Friday, 26 September 2014

The Woolpack Yard

It has been an unforgivably long time since either of us posted on here, and for this I sincerely apologise to all our ardent fans (well, my mum reads this blog, at least). In the last few months, we have moved house, been on holiday, attended a couple of weddings and allotmented pretty darn hard. Oh, and I started my masters this week. All of these things have cost time and money, leaving a depleted amount of either for meals out. I know this is a flimsy excuse. But now we are back, I assure you, from our summer hiatus.

Last week, we decided to make use of a cinema voucher that was given to us by our lovely friends James and Charlotte, and went to see Pride. A truly marvellous film. But more about that later. With a few hours to kill before the film, we decided to take advantage of the tapas happy hour at the Woolpack Yard.

Neither of us had ever seen or heard of the Woolpack, but I had seen a couple of posts about it on Facebook in recent weeks, and decided I liked the look of it. Tucked away on Muspole Street, just off Duke Street, it is big and purple and inviting. They have a few interesting beers that I’d never encountered before (including their own Woolpack lager), cocktails, and an extensive tapas menu. Between 5:30 and 6:30, Monday to Thursday, all tapas dishes are two for the price of one – hence the appeal to us frugal young foodies. The girl behind the bar was extremely friendly and welcoming when we went in, even offering us a brief history of the pub, and we were soon seated in a cozy room decorated with fairy lights – ubiquitous Norwich hipster-chic, but fun. Ben had a pint of Yardbird Pale Ale, and I had some sort of posho sloe gin and elderflower cocktail – I got the impression from our waitress’s eagerness to check back and make sure it was ok that it was the first one she’d ever made, but it was very nice.

The menu is divided into meat, seafood and vegetarian. Everything sounded so good that we both got a bit overexcited, but we managed to restrain ourselves and choose six dishes. After we ordered, our lovely waitress let us know about the fine range of board games on offer, and we had a raucous game of charades while waiting for our food to arrive. (Ben only refrained from acting out the classic song ‘My Ding-A-Ling’ due to the fact that there were children at the next table).

Ben, who is a fan of any pork of the pulled variety, went for the Jack Daniels pulled pork tacquitos, which he proclaimed delicious, and even went on to compare them to a similar dish at Wahaca in London. High praise indeed. The black pudding croquettes, on the other hand, he found slightly bland and disappointing. Could have used more pudding, apparently. I had the Cajun rubbed crispy squid, partly because I love calamari and partly because I was amused by the image of a hapless chef massaging a squid with Cajun spices. It was crispy and spicy and delicious, and went very well with the smoked paprika mayonnaise that came with another of our choices, sweet potato bon bons (amazing). We also shared fried halloumi with spicy couscous (tasty, because duh, halloumi) and gnocchi with roast tomato, goats cheese and caramelized onion. The latter was definitely my favourite of the lot. I could easily have eaten a huge, non-tapas sized bowl of it. I’m getting really hungry thinking about it now. I might have to run straight back there now and eat about twelve portions of it, before Ben gets home from work.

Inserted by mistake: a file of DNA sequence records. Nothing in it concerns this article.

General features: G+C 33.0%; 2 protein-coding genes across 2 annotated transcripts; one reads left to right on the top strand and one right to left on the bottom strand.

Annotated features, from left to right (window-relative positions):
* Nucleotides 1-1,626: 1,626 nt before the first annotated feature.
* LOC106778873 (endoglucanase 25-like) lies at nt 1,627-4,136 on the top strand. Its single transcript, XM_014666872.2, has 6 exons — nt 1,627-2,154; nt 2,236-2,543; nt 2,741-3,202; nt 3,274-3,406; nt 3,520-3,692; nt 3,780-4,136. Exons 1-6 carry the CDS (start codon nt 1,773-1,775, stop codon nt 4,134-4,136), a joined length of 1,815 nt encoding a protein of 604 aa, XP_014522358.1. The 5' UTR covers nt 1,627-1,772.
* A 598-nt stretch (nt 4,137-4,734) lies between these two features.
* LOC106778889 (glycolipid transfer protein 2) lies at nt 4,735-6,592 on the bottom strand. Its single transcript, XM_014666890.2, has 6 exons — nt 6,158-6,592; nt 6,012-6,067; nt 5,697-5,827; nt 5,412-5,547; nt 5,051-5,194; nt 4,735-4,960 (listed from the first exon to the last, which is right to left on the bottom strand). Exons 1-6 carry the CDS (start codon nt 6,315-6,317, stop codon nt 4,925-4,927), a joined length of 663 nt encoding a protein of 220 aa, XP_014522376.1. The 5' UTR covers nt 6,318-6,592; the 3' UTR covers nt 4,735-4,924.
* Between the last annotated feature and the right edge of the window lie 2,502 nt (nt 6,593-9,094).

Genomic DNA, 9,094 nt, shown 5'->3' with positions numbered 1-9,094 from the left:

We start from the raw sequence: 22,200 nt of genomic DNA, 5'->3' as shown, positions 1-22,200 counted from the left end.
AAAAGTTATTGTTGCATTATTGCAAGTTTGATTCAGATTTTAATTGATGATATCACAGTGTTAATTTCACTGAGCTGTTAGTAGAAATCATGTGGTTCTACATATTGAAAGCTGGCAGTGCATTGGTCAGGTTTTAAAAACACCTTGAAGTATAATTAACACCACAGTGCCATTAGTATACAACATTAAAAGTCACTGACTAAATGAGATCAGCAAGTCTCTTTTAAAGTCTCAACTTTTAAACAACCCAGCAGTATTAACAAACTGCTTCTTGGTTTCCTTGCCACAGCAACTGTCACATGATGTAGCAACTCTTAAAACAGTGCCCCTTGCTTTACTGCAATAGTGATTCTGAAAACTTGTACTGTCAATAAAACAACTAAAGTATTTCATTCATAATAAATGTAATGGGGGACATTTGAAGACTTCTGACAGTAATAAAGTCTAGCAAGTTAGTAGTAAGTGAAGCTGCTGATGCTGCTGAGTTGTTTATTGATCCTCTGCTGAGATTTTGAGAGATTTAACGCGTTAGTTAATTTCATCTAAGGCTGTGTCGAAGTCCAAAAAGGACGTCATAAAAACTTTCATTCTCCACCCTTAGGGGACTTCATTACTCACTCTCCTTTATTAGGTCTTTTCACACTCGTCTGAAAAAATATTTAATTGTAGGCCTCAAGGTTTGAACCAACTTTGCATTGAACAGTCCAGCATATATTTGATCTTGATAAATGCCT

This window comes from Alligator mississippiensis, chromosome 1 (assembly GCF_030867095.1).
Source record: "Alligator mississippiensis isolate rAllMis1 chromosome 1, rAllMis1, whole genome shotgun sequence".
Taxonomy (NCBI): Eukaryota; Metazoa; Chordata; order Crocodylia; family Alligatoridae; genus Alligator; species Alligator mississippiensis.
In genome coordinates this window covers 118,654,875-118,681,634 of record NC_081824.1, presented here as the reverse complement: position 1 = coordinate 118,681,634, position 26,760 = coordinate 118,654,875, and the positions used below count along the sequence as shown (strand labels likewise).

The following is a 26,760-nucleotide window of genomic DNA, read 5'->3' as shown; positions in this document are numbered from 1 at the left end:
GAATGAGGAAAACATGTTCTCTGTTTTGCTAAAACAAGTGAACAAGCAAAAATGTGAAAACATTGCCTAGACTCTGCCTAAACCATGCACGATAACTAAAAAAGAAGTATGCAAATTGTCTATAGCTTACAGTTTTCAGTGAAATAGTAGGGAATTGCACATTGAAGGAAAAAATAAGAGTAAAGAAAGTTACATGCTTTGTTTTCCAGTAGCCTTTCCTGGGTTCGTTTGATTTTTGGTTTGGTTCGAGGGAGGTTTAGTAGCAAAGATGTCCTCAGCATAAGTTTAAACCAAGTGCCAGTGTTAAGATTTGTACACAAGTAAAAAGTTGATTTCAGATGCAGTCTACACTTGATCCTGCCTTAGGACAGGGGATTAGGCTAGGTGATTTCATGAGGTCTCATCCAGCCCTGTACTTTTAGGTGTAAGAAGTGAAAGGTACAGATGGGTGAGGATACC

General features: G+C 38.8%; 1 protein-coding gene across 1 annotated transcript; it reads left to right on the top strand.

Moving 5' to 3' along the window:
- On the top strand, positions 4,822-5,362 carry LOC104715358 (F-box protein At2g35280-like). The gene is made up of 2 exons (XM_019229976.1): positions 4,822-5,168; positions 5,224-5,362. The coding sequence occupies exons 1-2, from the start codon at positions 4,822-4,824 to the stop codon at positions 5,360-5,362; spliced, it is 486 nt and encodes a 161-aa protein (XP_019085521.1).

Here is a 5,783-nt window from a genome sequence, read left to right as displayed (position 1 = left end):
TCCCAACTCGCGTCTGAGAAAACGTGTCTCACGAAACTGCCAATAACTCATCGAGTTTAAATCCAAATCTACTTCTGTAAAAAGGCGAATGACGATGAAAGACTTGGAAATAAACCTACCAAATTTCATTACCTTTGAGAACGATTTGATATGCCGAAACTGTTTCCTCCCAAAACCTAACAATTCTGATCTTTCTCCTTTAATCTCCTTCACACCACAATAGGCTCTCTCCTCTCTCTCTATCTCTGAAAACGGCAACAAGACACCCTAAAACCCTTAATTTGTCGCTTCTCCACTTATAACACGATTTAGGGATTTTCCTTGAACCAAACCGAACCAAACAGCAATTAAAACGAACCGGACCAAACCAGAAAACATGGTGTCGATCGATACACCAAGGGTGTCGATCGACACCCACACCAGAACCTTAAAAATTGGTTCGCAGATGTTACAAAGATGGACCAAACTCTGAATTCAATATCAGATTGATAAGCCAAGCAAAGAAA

Due to the two for one offer, our bill was pleasantly low for such nice food (around 25 quid for six dishes, a pint and a half of beer, and a posh cocktail). I’m not sure I’d go outside of the deal though, as I can imagine it could very quickly get quite pricy. The Woolpack also does dessert tapas, but we decided to buy Minstrels from Tesco and smuggle them into the cinema instead.

We were full and happy, and after a chat with Ben’s aunt outside Jane Austen College and another drink at the Rumsey Wells we toddled along to Vue, only to find that we were the only people who had turned up to watch that particular screening of Pride. The cinema was empty. The only time anything even close to this has happened to me before was at a midafternoon, weekday showing of a rather disturbing independent Australian teen thriller, which my friend Bridget and I found ourselves watching with only a solitary middle aged man for company. So, naturally, we kicked our shoes off, sat in the comfy ‘luxury’ seats and made out a lot. Pride was incredibly inspiring, entertaining and heartbreaking, and I can’t recommend it highly enough.

So, to sum up, go to the Woolpack Yard if you’re into nice booze and tasty, interesting tapas-y food, with genuinely friendly, helpful service and a twinkly sort of atmosphere. And go to Vue in the Castle Mall on a Thursday night if you want a surprise private screening of a film of your choice.